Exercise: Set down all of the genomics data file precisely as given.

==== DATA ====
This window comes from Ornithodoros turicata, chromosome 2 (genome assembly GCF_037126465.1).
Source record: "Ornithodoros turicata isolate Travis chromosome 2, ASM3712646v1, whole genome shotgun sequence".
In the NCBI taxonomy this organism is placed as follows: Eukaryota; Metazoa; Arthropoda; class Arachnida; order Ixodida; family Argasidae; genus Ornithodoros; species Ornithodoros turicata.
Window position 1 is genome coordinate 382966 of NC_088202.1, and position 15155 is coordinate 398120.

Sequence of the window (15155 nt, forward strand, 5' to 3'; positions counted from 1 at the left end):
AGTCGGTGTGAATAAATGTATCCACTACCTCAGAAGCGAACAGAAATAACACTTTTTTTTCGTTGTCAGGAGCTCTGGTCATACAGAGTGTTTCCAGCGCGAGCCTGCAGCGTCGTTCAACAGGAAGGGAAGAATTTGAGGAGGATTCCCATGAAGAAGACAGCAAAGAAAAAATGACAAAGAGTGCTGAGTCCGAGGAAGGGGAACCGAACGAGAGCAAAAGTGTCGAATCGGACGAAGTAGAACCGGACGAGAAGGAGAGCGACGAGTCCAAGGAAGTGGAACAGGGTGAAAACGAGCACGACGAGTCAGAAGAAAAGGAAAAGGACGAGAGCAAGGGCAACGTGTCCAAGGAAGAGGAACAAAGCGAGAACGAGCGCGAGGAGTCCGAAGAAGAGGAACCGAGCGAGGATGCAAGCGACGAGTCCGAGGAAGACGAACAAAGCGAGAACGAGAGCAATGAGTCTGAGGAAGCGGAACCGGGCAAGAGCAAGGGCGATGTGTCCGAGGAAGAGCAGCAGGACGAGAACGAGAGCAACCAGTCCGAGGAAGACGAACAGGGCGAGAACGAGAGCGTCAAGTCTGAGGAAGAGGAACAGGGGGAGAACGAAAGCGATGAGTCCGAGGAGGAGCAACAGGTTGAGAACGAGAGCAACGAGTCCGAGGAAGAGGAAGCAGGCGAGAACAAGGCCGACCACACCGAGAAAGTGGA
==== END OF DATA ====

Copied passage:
This window comes from Ornithodoros turicata, chromosome 2 (genome assembly GCF_037126465.1).
Source record: "Ornithodoros turicata isolate Travis chromosome 2, ASM3712646v1, whole genome shotgun sequence".
In the NCBI taxonomy this organism is placed as follows: Eukaryota; Metazoa; Arthropoda; class Arachnida; order Ixodida; family Argasidae; genus Ornithodoros; species Ornithodoros turicata.
Window position 1 is genome coordinate 382966 of NC_088202.1, and position 15155 is coordinate 398120.

Sequence of the window (15155 nt, forward strand, 5' to 3'; positions counted from 1 at the left end):
AGTCGGTGTGAATAAATGTATCCACTACCTCAGAAGCGAACAGAAATAACACTTTTTTTTCGTTGTCAGGAGCTCTGGTCATACAGAGTGTTTCCAGCGCGAGCCTGCAGCGTCGTTCAACAGGAAGGGAAGAATTTGAGGAGGATTCCCATGAAGAAGACAGCAAAGAAAAAATGACAAAGAGTGCTGAGTCCGAGGAAGGGGAACCGAACGAGAGCAAAAGTGTCGAATCGGACGAAGTAGAACCGGACGAGAAGGAGAGCGACGAGTCCAAGGAAGTGGAACAGGGTGAAAACGAGCACGACGAGTCAGAAGAAAAGGAAAAGGACGAGAGCAAGGGCAACGTGTCCAAGGAAGAGGAACAAAGCGAGAACGAGCGCGAGGAGTCCGAAGAAGAGGAACCGAGCGAGGATGCAAGCGACGAGTCCGAGGAAGACGAACAAAGCGAGAACGAGAGCAATGAGTCTGAGGAAGCGGAACCGGGCAAGAGCAAGGGCGATGTGTCCGAGGAAGAGCAGCAGGACGAGAACGAGAGCAACCAGTCCGAGGAAGACGAACAGGGCGAGAACGAGAGCGTCAAGTCTGAGGAAGAGGAACAGGGGGAGAACGAAAGCGATGAGTCCGAGGAGGAGCAACAGGTTGAGAACGAGAGCAACGAGTCCGAGGAAGAGGAAGCAGGCGAGAACAAGGCCGACCACACCGAGAAAGTGGA